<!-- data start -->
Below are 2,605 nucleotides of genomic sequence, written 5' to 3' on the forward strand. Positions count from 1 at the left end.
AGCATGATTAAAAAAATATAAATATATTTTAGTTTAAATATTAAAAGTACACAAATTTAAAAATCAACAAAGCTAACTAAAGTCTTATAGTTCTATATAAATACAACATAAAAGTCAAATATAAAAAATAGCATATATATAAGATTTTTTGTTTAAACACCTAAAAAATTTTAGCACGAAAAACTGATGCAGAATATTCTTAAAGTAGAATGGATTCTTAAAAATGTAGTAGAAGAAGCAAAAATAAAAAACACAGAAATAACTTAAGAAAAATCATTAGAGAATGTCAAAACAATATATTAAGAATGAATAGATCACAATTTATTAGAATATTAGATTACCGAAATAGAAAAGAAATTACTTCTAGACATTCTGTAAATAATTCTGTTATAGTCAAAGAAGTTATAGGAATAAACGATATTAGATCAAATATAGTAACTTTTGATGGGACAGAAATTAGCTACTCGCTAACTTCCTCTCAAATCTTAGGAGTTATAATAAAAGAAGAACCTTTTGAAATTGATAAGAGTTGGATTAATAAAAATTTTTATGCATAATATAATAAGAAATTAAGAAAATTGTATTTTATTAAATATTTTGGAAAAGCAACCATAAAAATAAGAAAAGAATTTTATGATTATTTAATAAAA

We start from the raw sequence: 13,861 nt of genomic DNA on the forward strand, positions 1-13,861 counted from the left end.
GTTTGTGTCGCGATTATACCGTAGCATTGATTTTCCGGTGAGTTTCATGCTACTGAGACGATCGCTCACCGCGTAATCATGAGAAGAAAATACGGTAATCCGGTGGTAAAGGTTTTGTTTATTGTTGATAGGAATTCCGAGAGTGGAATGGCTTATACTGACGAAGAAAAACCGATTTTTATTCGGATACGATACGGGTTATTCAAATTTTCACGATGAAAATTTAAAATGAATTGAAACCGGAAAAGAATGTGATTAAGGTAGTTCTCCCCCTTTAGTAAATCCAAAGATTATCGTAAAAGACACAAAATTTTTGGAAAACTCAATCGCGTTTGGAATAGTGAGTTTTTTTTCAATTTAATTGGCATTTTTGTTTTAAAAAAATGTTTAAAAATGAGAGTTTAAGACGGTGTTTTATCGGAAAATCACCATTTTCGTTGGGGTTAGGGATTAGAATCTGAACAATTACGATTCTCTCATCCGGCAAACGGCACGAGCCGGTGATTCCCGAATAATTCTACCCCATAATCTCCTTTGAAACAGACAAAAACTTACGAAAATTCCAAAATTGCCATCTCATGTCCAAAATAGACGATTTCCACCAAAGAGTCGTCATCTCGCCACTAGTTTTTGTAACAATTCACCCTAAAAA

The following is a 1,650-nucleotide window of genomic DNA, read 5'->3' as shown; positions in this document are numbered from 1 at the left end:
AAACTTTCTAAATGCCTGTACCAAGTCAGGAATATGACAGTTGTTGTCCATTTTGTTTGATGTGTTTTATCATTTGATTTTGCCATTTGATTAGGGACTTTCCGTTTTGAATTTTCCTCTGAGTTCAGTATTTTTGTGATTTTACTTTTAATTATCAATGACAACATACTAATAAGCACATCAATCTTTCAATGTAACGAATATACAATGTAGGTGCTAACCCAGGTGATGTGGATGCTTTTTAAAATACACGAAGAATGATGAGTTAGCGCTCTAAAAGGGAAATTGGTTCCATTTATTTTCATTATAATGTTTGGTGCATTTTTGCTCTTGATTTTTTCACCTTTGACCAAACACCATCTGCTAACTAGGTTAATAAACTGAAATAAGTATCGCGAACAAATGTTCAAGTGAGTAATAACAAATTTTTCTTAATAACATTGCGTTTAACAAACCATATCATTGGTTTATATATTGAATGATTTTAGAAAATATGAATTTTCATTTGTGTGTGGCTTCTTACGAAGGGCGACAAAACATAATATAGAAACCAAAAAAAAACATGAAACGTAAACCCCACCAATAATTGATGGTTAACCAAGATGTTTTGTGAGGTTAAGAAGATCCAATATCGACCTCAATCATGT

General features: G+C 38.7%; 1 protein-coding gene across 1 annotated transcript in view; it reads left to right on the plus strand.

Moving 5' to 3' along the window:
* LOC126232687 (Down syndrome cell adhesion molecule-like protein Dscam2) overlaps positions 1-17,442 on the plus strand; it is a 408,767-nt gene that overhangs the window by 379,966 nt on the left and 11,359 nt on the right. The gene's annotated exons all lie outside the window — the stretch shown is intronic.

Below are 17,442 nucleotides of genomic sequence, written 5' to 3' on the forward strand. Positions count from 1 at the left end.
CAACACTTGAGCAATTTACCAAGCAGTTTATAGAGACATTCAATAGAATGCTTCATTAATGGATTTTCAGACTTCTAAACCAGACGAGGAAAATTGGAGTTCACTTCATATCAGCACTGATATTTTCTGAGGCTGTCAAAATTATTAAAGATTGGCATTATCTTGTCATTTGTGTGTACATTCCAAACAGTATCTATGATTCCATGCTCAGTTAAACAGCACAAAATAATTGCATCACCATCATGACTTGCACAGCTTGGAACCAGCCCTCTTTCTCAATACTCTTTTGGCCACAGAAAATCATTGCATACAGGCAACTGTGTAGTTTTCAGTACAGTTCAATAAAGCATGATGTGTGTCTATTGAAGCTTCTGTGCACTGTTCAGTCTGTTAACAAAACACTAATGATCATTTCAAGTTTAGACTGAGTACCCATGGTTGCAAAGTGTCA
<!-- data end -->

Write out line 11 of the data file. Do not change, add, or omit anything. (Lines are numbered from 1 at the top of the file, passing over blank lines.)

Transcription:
CAACACTTGAGCAATTTACCAAGCAGTTTATAGAGACATTCAATAGAATGCTTCATTAATGGATTTTCAGACTTCTAAACCAGACGAGGAAAATTGGAGTTCACTTCATATCAGCACTGATATTTTCTGAGGCTGTCAAAATTATTAAAGATTGGCATTATCTTGTCATTTGTGTGTACATTCCAAACAGTATCTATGATTCCATGCTCAGTTAAACAGCACAAAATAATTGCATCACCATCATGACTTGCACAGCTTGGAACCAGCCCTCTTTCTCAATACTCTTTTGGCCACAGAAAATCATTGCATACAGGCAACTGTGTAGTTTTCAGTACAGTTCAATAAAGCATGATGTGTGTCTATTGAAGCTTCTGTGCACTGTTCAGTCTGTTAACAAAACACTAATGATCATTTCAAGTTTAGACTGAGTACCCATGGTTGCAAAGTGTCA